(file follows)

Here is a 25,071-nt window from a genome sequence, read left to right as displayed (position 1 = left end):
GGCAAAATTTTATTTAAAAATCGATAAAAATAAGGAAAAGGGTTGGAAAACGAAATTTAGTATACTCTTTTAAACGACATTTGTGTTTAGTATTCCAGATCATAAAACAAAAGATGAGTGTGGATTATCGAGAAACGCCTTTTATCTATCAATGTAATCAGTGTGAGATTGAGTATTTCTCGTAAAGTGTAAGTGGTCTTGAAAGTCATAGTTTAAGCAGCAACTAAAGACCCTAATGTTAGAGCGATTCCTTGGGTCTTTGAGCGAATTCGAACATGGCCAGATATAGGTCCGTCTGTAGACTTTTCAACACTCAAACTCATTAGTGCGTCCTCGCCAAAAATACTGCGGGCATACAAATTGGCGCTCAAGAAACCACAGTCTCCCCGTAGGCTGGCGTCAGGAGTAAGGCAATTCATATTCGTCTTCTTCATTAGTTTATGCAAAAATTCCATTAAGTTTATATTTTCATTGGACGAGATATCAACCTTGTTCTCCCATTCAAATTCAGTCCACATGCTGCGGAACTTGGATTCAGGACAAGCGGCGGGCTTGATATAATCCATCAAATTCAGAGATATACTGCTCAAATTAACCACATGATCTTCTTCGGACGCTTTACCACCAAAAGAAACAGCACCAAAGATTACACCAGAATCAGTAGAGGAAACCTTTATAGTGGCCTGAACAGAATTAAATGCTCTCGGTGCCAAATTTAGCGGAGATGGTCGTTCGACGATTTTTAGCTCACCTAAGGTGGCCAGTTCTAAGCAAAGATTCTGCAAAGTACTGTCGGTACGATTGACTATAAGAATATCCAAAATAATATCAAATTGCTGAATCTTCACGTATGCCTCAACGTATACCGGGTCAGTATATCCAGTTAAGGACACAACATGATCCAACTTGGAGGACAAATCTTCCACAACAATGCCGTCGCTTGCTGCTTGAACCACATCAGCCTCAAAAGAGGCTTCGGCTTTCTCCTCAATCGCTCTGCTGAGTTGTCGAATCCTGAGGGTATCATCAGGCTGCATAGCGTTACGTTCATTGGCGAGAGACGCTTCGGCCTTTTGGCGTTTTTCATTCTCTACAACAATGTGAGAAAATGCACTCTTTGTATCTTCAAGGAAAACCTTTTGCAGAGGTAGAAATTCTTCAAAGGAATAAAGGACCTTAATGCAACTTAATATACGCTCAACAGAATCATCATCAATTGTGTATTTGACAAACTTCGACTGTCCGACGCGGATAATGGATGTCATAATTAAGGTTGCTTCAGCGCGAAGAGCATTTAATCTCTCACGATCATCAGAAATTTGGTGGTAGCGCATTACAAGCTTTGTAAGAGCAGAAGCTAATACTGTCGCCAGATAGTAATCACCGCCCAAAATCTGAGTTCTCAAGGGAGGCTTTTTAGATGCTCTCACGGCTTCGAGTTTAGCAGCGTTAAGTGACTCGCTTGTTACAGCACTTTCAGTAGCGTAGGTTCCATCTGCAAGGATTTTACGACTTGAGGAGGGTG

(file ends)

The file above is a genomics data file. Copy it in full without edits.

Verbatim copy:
Here is a 25,071-nt window from a genome sequence, read left to right as displayed (position 1 = left end):
GGCAAAATTTTATTTAAAAATCGATAAAAATAAGGAAAAGGGTTGGAAAACGAAATTTAGTATACTCTTTTAAACGACATTTGTGTTTAGTATTCCAGATCATAAAACAAAAGATGAGTGTGGATTATCGAGAAACGCCTTTTATCTATCAATGTAATCAGTGTGAGATTGAGTATTTCTCGTAAAGTGTAAGTGGTCTTGAAAGTCATAGTTTAAGCAGCAACTAAAGACCCTAATGTTAGAGCGATTCCTTGGGTCTTTGAGCGAATTCGAACATGGCCAGATATAGGTCCGTCTGTAGACTTTTCAACACTCAAACTCATTAGTGCGTCCTCGCCAAAAATACTGCGGGCATACAAATTGGCGCTCAAGAAACCACAGTCTCCCCGTAGGCTGGCGTCAGGAGTAAGGCAATTCATATTCGTCTTCTTCATTAGTTTATGCAAAAATTCCATTAAGTTTATATTTTCATTGGACGAGATATCAACCTTGTTCTCCCATTCAAATTCAGTCCACATGCTGCGGAACTTGGATTCAGGACAAGCGGCGGGCTTGATATAATCCATCAAATTCAGAGATATACTGCTCAAATTAACCACATGATCTTCTTCGGACGCTTTACCACCAAAAGAAACAGCACCAAAGATTACACCAGAATCAGTAGAGGAAACCTTTATAGTGGCCTGAACAGAATTAAATGCTCTCGGTGCCAAATTTAGCGGAGATGGTCGTTCGACGATTTTTAGCTCACCTAAGGTGGCCAGTTCTAAGCAAAGATTCTGCAAAGTACTGTCGGTACGATTGACTATAAGAATATCCAAAATAATATCAAATTGCTGAATCTTCACGTATGCCTCAACGTATACCGGGTCAGTATATCCAGTTAAGGACACAACATGATCCAACTTGGAGGACAAATCTTCCACAACAATGCCGTCGCTTGCTGCTTGAACCACATCAGCCTCAAAAGAGGCTTCGGCTTTCTCCTCAATCGCTCTGCTGAGTTGTCGAATCCTGAGGGTATCATCAGGCTGCATAGCGTTACGTTCATTGGCGAGAGACGCTTCGGCCTTTTGGCGTTTTTCATTCTCTACAACAATGTGAGAAAATGCACTCTTTGTATCTTCAAGGAAAACCTTTTGCAGAGGTAGAAATTCTTCAAAGGAATAAAGGACCTTAATGCAACTTAATATACGCTCAACAGAATCATCATCAATTGTGTATTTGACAAACTTCGACTGTCCGACGCGGATAATGGATGTCATAATTAAGGTTGCTTCAGCGCGAAGAGCATTTAATCTCTCACGATCATCAGAAATTTGGTGGTAGCGCATTACAAGCTTTGTAAGAGCAGAAGCTAATACTGTCGCCAGATAGTAATCACCGCCCAAAATCTGAGTTCTCAAGGGAGGCTTTTTAGATGCTCTCACGGCTTCGAGTTTAGCAGCGTTAAGTGACTCGCTTGTTACAGCACTTTCAGTAGCGTAGGTTCCATCTGCAAGGATTTTACGACTTGAGGAGGGTG